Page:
The second oldest is Japanese Association in Santiago (officially called Japanese Society of Beneficence), founded in 1954. Japanese classes began only few years later, organised by the Nissei Students Association, and oriented toward the public and children (Ferrando, 2004: 290-291). Today, the Association offers elementary level courses, with native teachers.
Those two were the main institutions for Japanese cultural promotion that existed in Chile before 1990. The turning point in the evolution of Japanese language education in the country took place in 1995, with the establishment of the first college-level Japanese language program at the Universidad de Santiago de Chile, the first of its kind in Latin America. Initially, the School of Humanities offered elective courses for the student community, but later transformed these into the ‘Bachelor of Arts program of applied Linguistic in Translation’, offering two majors: English-Japanese, and English-Portuguese. Presently, since 2011 the university has been responsible for the national administration of the Japanese Language Proficiency Test (JLPT) (Japan Foundation, 2019). Before they took over this responsibility, there was no JLPT administration in Chile, and those who wanted to take the test were obliged to travel abroad to neighbouring countries to do so.
Thereafter, all the current existing institutions appeared. Together, they have been providing information periodically to the Japan Foundation concerning the state of education, teachers, and students’ profiles, among other things, which this institution later use to elaborate its recurrent reports. Along with language education, most of these organisations promote activities related to the culture of Japan and host events and festivals, such as the Japanese cultural Festival in Valdivia (image 1), the cultural week of Japan of La Serena, or the Nihon Matsuri (image 2), held every year until the social uprising of 2019, and organised by the students of Japanese language-major at the Universidad de Santiago. Many of these events have pop culture references and manifestations, such as cosplay, movies, karaoke or music.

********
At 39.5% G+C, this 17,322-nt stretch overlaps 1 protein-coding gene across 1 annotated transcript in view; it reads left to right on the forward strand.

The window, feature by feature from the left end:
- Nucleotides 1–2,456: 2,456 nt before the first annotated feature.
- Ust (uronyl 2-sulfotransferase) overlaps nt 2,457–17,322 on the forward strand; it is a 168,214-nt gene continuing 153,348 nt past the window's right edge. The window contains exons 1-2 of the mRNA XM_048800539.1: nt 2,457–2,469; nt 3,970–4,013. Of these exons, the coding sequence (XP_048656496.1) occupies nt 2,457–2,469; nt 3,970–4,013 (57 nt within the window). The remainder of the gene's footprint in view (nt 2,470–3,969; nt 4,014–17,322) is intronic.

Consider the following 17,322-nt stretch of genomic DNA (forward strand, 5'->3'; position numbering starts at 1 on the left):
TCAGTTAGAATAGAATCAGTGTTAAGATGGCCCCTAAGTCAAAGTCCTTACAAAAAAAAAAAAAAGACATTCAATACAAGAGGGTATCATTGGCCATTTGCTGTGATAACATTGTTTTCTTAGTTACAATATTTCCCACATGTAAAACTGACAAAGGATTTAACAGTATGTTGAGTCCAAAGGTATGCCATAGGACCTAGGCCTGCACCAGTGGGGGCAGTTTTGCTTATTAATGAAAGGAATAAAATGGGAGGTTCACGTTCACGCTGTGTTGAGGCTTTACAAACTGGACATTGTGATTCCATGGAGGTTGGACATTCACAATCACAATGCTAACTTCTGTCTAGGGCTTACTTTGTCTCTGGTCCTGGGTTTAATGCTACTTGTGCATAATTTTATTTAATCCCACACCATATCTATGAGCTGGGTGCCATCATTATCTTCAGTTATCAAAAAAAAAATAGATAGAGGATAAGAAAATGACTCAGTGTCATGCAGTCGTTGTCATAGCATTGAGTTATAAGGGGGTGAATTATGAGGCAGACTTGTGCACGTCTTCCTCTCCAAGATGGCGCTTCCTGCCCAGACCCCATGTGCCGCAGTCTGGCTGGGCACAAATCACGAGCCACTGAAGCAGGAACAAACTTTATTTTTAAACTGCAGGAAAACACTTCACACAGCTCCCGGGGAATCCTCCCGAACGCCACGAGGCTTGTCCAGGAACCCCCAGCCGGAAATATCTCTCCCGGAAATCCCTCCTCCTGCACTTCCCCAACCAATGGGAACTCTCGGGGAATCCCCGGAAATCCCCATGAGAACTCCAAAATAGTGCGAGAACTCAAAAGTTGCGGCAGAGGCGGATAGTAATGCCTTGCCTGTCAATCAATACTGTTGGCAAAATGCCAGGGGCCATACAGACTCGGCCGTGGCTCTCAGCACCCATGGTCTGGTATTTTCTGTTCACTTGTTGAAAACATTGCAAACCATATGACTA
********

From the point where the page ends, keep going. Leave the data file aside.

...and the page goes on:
Image 1. Japanese Cultural Festival in Valdivia 2014, organised by the Japanese Club of the Universidad Austral de Chile.

Image 2. Nihon Matsuri 2018, organised by the students of Japanese language of Universidad de Santiago.

What these elements have shown is that there has been a greater presence of Japanese culture in Chile since 1990 in the forms of anime, language, and others. How intertwined these elements are, and what does this tell us about Japan’s soft power in the country?

Interpreting Japanese cultural resources and soft power in Chile

Pop culture in Language education

Japanese is a language that is basically, and officially, spoken in only one country in the world. Even though in Brazil or some countries of Asia, like Taiwan, Japanese is still used due to historical and migratory reasons, Japanese is the national language of one country and, unlike the cases of English or Spanish, is strongly associated with that one culture. In addition, the complexity of its writing system, makes this language a rather challenging and time-consuming endeavour for those not familiarised with it, like Latin Americans. Then what moves people in general to study Japanese? And why would people in Chile choose to study this language?
In its last report, the Japan Foundation presented that there were 3,851,774 people worldwide studying Japanese in 2018, and that the number of countries in which Japanese-language education had been implemented hit a record since 1974, the year they started conducting the survey. In this report, the Japan Foundation also indicated that the most common reason given by respondents all over the world to pursue language learning was pop culture—manga, anime, music– (Japan Foundation, 2020: 24).